This article first appeared in the Revue Informatique et Statistique dans les Sciences Humaines, published by the University of Liege in Belgium, and is republished here with permission.

Currently under development at the Institute for Advanced Technology in the Humanities at the University of Virginia, the Rossetti Hypermedia Research Archive is an electronic database of the complete works of the Victorian poet and painter Dante Gabriel Rossetti. It combines digital images (of manuscripts, printed pages, and artwork) and tagged ASCII texts, all fully cross-referenced via hypertext links within and among files. In development since the early 1990s, the Rossetti Archive has constituted the leading edge of electronic scholarly editions, having first confronted many of the issues and problems involved in such projects, and now approaching the completion of its first installment, to be issued in electronic form by the University of Michigan Press in 1999.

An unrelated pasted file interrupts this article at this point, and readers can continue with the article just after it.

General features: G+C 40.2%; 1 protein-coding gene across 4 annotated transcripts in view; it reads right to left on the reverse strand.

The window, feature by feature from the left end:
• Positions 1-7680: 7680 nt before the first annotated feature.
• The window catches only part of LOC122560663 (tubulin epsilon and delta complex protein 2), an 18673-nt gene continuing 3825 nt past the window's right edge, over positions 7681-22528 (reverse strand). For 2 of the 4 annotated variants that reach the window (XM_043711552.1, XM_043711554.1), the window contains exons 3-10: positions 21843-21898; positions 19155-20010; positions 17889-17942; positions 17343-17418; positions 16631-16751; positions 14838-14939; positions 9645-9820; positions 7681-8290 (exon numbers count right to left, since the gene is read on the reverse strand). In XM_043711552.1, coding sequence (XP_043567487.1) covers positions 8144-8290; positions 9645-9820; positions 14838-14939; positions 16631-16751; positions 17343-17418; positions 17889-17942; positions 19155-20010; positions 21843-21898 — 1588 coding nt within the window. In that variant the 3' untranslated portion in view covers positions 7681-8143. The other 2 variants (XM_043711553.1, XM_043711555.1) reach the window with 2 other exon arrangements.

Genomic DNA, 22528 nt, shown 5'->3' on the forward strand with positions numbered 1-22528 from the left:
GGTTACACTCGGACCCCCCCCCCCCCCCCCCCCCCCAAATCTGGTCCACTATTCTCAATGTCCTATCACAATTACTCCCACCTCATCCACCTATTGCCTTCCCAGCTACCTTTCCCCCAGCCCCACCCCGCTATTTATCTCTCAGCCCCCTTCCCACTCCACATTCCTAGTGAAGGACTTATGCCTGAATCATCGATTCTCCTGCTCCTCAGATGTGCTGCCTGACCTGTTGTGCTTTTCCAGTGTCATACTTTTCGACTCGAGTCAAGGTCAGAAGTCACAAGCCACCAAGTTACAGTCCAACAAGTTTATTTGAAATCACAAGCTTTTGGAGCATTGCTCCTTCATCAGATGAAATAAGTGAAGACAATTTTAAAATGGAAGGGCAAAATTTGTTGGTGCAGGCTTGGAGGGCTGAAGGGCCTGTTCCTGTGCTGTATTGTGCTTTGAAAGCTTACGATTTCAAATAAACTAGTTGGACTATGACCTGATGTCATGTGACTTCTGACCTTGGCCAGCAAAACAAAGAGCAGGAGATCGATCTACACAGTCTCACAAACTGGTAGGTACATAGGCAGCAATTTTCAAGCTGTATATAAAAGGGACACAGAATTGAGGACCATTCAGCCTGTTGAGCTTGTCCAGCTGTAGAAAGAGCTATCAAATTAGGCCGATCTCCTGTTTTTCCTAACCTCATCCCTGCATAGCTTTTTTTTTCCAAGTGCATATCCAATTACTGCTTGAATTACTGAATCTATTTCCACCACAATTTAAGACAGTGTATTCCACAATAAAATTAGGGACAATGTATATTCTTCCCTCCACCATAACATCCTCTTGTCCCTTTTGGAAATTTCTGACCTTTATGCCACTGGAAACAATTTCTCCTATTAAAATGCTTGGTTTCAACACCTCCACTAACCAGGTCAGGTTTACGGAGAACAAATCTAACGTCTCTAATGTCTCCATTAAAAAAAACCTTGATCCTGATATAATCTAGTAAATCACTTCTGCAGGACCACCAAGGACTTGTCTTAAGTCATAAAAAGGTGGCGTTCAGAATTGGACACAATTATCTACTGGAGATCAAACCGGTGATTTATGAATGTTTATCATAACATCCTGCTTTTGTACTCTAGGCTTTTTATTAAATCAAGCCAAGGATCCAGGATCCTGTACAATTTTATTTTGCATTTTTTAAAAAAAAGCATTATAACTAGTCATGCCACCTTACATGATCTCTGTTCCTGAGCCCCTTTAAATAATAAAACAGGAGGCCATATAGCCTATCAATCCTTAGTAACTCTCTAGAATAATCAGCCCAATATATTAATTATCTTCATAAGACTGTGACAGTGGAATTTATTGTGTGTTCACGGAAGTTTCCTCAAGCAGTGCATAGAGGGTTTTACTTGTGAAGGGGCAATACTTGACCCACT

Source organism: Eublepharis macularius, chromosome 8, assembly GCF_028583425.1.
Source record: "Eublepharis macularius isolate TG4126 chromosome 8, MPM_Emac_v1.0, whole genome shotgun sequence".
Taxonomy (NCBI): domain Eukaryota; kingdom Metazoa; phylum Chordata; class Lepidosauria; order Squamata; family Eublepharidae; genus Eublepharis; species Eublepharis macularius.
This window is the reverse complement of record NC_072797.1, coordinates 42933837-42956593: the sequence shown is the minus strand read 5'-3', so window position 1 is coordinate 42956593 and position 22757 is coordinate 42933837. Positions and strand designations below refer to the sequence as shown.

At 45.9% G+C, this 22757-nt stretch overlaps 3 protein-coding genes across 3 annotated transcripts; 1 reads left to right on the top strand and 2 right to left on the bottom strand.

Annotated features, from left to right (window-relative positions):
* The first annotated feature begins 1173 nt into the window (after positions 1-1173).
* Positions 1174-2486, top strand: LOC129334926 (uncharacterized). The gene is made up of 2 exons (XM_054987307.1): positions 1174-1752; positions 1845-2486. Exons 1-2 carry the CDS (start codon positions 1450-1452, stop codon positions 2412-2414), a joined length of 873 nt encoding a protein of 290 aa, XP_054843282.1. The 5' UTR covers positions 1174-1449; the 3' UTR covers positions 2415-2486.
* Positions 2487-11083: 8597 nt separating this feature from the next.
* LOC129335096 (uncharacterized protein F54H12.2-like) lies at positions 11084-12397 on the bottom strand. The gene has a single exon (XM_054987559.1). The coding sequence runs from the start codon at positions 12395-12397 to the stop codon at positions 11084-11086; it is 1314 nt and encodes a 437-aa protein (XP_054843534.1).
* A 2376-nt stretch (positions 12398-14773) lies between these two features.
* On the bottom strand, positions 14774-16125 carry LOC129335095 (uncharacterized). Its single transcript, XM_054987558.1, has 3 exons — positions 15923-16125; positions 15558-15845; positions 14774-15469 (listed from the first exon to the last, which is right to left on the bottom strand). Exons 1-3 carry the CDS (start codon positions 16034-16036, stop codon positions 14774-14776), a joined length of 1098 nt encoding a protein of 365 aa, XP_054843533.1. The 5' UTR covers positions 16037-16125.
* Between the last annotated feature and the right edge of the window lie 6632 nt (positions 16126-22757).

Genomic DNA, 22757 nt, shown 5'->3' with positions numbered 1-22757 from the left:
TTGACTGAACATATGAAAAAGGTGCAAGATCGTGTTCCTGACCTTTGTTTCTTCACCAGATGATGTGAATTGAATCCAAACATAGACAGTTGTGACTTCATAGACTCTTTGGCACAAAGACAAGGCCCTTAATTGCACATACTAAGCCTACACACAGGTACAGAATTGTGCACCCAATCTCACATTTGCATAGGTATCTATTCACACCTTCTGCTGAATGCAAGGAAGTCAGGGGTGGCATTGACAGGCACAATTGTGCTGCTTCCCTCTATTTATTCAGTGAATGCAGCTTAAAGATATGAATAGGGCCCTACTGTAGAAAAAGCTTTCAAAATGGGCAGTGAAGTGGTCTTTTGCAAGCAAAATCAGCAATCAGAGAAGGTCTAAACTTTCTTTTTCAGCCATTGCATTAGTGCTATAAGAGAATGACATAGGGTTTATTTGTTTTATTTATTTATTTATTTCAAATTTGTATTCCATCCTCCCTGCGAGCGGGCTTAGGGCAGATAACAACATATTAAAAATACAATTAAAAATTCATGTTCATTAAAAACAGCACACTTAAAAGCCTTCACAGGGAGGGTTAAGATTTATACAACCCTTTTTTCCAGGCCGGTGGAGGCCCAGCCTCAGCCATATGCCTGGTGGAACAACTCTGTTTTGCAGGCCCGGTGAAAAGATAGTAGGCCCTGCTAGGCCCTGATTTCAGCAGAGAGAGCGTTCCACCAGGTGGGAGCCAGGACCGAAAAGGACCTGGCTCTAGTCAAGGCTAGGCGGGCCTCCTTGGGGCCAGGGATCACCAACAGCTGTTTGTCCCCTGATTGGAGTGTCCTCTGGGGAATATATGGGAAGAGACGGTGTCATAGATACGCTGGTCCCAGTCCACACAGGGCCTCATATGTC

Jerome McGann, the general editor and creator of the Rossetti Archive, has written several excellent pieces on its background and purposes. His "The Rossetti Archive and Image-Based Electronic Editing", "Imagining What You Don't Know: The Theoretical Goals of the Rossetti Archive", the general "Introduction" to the Archive, and "The Rationale of Hypertext" are readily available on the World Wide Web. Further, it seems that the basic editorial implications and radical functionality of electronic archives no longer need to be asserted or explained, given the amount of ink (digital and otherwise) spilled on such topics in recent years.[1] Instead of covering that ground yet once more, I will share some of the lessons we learned in developing the Archive, as illustrated by some of the specific documentary instances that allowed us to learn those lessons.